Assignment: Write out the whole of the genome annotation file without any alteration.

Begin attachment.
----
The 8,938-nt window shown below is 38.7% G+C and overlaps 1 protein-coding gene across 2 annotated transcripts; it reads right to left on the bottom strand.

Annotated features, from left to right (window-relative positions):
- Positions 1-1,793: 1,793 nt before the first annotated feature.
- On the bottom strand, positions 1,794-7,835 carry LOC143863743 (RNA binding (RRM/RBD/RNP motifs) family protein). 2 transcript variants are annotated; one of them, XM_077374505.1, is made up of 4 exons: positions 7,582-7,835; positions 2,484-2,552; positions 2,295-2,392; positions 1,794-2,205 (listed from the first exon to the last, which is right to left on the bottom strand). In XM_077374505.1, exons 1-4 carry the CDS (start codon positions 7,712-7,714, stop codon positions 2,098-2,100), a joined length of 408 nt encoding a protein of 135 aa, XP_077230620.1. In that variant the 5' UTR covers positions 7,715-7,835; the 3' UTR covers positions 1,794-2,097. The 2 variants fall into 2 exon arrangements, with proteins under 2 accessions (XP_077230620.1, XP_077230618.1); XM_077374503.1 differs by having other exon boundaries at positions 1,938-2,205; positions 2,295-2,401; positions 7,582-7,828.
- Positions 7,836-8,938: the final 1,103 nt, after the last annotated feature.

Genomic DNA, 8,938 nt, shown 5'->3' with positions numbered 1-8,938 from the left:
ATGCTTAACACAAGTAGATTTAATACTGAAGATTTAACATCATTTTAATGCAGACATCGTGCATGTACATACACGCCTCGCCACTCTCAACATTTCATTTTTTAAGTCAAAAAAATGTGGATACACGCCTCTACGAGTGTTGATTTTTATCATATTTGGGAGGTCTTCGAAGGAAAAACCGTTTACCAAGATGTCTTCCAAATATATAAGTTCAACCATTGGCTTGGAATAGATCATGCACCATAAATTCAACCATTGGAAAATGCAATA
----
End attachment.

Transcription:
The 8,938-nt window shown below is 38.7% G+C and overlaps 1 protein-coding gene across 2 annotated transcripts; it reads right to left on the bottom strand.

Annotated features, from left to right (window-relative positions):
- Positions 1-1,793: 1,793 nt before the first annotated feature.
- On the bottom strand, positions 1,794-7,835 carry LOC143863743 (RNA binding (RRM/RBD/RNP motifs) family protein). 2 transcript variants are annotated; one of them, XM_077374505.1, is made up of 4 exons: positions 7,582-7,835; positions 2,484-2,552; positions 2,295-2,392; positions 1,794-2,205 (listed from the first exon to the last, which is right to left on the bottom strand). In XM_077374505.1, exons 1-4 carry the CDS (start codon positions 7,712-7,714, stop codon positions 2,098-2,100), a joined length of 408 nt encoding a protein of 135 aa, XP_077230620.1. In that variant the 5' UTR covers positions 7,715-7,835; the 3' UTR covers positions 1,794-2,097. The 2 variants fall into 2 exon arrangements, with proteins under 2 accessions (XP_077230620.1, XP_077230618.1); XM_077374503.1 differs by having other exon boundaries at positions 1,938-2,205; positions 2,295-2,401; positions 7,582-7,828.
- Positions 7,836-8,938: the final 1,103 nt, after the last annotated feature.

Genomic DNA, 8,938 nt, shown 5'->3' with positions numbered 1-8,938 from the left:
ATGCTTAACACAAGTAGATTTAATACTGAAGATTTAACATCATTTTAATGCAGACATCGTGCATGTACATACACGCCTCGCCACTCTCAACATTTCATTTTTTAAGTCAAAAAAATGTGGATACACGCCTCTACGAGTGTTGATTTTTATCATATTTGGGAGGTCTTCGAAGGAAAAACCGTTTACCAAGATGTCTTCCAAATATATAAGTTCAACCATTGGCTTGGAATAGATCATGCACCATAAATTCAACCATTGGAAAATGCAATA